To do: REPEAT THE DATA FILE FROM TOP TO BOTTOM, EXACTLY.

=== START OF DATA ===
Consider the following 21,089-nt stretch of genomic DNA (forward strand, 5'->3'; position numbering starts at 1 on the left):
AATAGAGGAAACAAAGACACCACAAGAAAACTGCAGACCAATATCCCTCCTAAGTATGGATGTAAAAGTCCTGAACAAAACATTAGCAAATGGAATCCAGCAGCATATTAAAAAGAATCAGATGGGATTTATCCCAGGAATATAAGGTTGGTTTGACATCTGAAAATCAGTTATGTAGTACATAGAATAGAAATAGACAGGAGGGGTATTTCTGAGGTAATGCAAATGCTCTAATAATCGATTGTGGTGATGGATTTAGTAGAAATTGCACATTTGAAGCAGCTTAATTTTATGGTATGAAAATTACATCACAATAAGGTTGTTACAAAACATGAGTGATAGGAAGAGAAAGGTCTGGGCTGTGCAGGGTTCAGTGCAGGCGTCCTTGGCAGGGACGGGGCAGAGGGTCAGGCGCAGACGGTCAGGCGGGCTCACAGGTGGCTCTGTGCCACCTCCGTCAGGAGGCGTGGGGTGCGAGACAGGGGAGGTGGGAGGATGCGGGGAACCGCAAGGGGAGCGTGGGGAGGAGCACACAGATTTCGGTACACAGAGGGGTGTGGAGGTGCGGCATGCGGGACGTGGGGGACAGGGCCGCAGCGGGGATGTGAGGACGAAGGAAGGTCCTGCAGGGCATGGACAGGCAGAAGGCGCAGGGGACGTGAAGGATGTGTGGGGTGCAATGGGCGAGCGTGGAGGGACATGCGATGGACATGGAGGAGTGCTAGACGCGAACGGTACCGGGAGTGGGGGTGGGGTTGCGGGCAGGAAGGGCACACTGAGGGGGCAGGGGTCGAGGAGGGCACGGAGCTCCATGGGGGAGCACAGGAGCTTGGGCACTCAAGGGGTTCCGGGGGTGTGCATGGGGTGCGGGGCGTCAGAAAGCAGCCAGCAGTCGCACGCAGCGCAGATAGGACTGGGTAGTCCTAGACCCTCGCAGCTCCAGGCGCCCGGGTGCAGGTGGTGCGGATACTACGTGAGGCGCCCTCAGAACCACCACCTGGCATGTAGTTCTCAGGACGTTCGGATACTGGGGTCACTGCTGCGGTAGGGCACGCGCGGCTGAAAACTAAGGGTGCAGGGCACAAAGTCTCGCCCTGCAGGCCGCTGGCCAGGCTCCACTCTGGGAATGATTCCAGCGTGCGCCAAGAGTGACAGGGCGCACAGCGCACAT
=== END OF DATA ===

Consider the following 21,089-nt stretch of genomic DNA (forward strand, 5'->3'; position numbering starts at 1 on the left):
AATAGAGGAAACAAAGACACCACAAGAAAACTGCAGACCAATATCCCTCCTAAGTATGGATGTAAAAGTCCTGAACAAAACATTAGCAAATGGAATCCAGCAGCATATTAAAAAGAATCAGATGGGATTTATCCCAGGAATATAAGGTTGGTTTGACATCTGAAAATCAGTTATGTAGTACATAGAATAGAAATAGACAGGAGGGGTATTTCTGAGGTAATGCAAATGCTCTAATAATCGATTGTGGTGATGGATTTAGTAGAAATTGCACATTTGAAGCAGCTTAATTTTATGGTATGAAAATTACATCACAATAAGGTTGTTACAAAACATGAGTGATAGGAAGAGAAAGGTCTGGGCTGTGCAGGGTTCAGTGCAGGCGTCCTTGGCAGGGACGGGGCAGAGGGTCAGGCGCAGACGGTCAGGCGGGCTCACAGGTGGCTCTGTGCCACCTCCGTCAGGAGGCGTGGGGTGCGAGACAGGGGAGGTGGGAGGATGCGGGGAACCGCAAGGGGAGCGTGGGGAGGAGCACACAGATTTCGGTACACAGAGGGGTGTGGAGGTGCGGCATGCGGGACGTGGGGGACAGGGCCGCAGCGGGGATGTGAGGACGAAGGAAGGTCCTGCAGGGCATGGACAGGCAGAAGGCGCAGGGGACGTGAAGGATGTGTGGGGTGCAATGGGCGAGCGTGGAGGGACATGCGATGGACATGGAGGAGTGCTAGACGCGAACGGTACCGGGAGTGGGGGTGGGGTTGCGGGCAGGAAGGGCACACTGAGGGGGCAGGGGTCGAGGAGGGCACGGAGCTCCATGGGGGAGCACAGGAGCTTGGGCACTCAAGGGGTTCCGGGGGTGTGCATGGGGTGCGGGGCGTCAGAAAGCAGCCAGCAGTCGCACGCAGCGCAGATAGGACTGGGTAGTCCTAGACCCTCGCAGCTCCAGGCGCCCGGGTGCAGGTGGTGCGGATACTACGTGAGGCGCCCTCAGAACCACCACCTGGCATGTAGTTCTCAGGACGTTCGGATACTGGGGTCACTGCTGCGGTAGGGCACGCGCGGCTGAAAACTAAGGGTGCAGGGCACAAAGTCTCGCCCTGCAGGCCGCTGGCCAGGCTCCACTCTGGGAATGATTCCAGCGTGCGCCAAGAGTGACAGGGCGCACAGCGCACAT